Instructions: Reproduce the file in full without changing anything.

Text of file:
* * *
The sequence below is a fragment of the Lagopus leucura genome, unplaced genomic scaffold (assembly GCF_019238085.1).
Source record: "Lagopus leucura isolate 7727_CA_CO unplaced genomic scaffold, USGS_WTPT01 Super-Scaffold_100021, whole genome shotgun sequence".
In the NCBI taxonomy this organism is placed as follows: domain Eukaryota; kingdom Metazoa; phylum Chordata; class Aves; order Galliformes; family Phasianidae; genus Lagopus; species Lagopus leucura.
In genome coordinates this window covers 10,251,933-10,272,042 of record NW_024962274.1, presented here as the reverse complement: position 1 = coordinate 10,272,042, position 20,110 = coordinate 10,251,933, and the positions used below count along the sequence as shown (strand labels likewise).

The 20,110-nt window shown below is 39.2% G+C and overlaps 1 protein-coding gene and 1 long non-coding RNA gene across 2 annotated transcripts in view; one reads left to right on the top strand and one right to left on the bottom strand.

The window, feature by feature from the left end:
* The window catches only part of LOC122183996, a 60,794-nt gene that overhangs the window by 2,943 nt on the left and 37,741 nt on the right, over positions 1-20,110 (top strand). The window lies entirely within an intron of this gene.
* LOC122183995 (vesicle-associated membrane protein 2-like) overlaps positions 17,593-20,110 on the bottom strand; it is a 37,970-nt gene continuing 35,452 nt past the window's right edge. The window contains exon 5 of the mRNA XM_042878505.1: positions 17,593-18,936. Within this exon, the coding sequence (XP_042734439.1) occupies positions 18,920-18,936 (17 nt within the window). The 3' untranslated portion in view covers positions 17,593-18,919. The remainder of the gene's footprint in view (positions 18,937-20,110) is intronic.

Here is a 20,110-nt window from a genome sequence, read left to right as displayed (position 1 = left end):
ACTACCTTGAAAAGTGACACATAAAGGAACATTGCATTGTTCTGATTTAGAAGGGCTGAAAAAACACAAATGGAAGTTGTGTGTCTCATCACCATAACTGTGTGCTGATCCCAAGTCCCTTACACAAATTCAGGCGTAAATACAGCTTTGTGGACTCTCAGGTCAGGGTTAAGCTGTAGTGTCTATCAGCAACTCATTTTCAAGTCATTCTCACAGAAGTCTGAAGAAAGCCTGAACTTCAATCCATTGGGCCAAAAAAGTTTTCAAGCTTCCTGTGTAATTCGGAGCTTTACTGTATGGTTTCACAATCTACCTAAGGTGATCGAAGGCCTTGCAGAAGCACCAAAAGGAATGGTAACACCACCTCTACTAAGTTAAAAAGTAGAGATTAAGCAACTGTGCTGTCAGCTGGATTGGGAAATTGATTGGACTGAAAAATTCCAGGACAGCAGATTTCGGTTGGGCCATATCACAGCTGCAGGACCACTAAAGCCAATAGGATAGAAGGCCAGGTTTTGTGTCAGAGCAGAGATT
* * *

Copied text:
The sequence below is a fragment of the Lagopus leucura genome, unplaced genomic scaffold (assembly GCF_019238085.1).
Source record: "Lagopus leucura isolate 7727_CA_CO unplaced genomic scaffold, USGS_WTPT01 Super-Scaffold_100021, whole genome shotgun sequence".
In the NCBI taxonomy this organism is placed as follows: domain Eukaryota; kingdom Metazoa; phylum Chordata; class Aves; order Galliformes; family Phasianidae; genus Lagopus; species Lagopus leucura.
In genome coordinates this window covers 10,251,933-10,272,042 of record NW_024962274.1, presented here as the reverse complement: position 1 = coordinate 10,272,042, position 20,110 = coordinate 10,251,933, and the positions used below count along the sequence as shown (strand labels likewise).

The 20,110-nt window shown below is 39.2% G+C and overlaps 1 protein-coding gene and 1 long non-coding RNA gene across 2 annotated transcripts in view; one reads left to right on the top strand and one right to left on the bottom strand.

The window, feature by feature from the left end:
* The window catches only part of LOC122183996, a 60,794-nt gene that overhangs the window by 2,943 nt on the left and 37,741 nt on the right, over positions 1-20,110 (top strand). The window lies entirely within an intron of this gene.
* LOC122183995 (vesicle-associated membrane protein 2-like) overlaps positions 17,593-20,110 on the bottom strand; it is a 37,970-nt gene continuing 35,452 nt past the window's right edge. The window contains exon 5 of the mRNA XM_042878505.1: positions 17,593-18,936. Within this exon, the coding sequence (XP_042734439.1) occupies positions 18,920-18,936 (17 nt within the window). The 3' untranslated portion in view covers positions 17,593-18,919. The remainder of the gene's footprint in view (positions 18,937-20,110) is intronic.

Here is a 20,110-nt window from a genome sequence, read left to right as displayed (position 1 = left end):
ACTACCTTGAAAAGTGACACATAAAGGAACATTGCATTGTTCTGATTTAGAAGGGCTGAAAAAACACAAATGGAAGTTGTGTGTCTCATCACCATAACTGTGTGCTGATCCCAAGTCCCTTACACAAATTCAGGCGTAAATACAGCTTTGTGGACTCTCAGGTCAGGGTTAAGCTGTAGTGTCTATCAGCAACTCATTTTCAAGTCATTCTCACAGAAGTCTGAAGAAAGCCTGAACTTCAATCCATTGGGCCAAAAAAGTTTTCAAGCTTCCTGTGTAATTCGGAGCTTTACTGTATGGTTTCACAATCTACCTAAGGTGATCGAAGGCCTTGCAGAAGCACCAAAAGGAATGGTAACACCACCTCTACTAAGTTAAAAAGTAGAGATTAAGCAACTGTGCTGTCAGCTGGATTGGGAAATTGATTGGACTGAAAAATTCCAGGACAGCAGATTTCGGTTGGGCCATATCACAGCTGCAGGACCACTAAAGCCAATAGGATAGAAGGCCAGGTTTTGTGTCAGAGCAGAGATT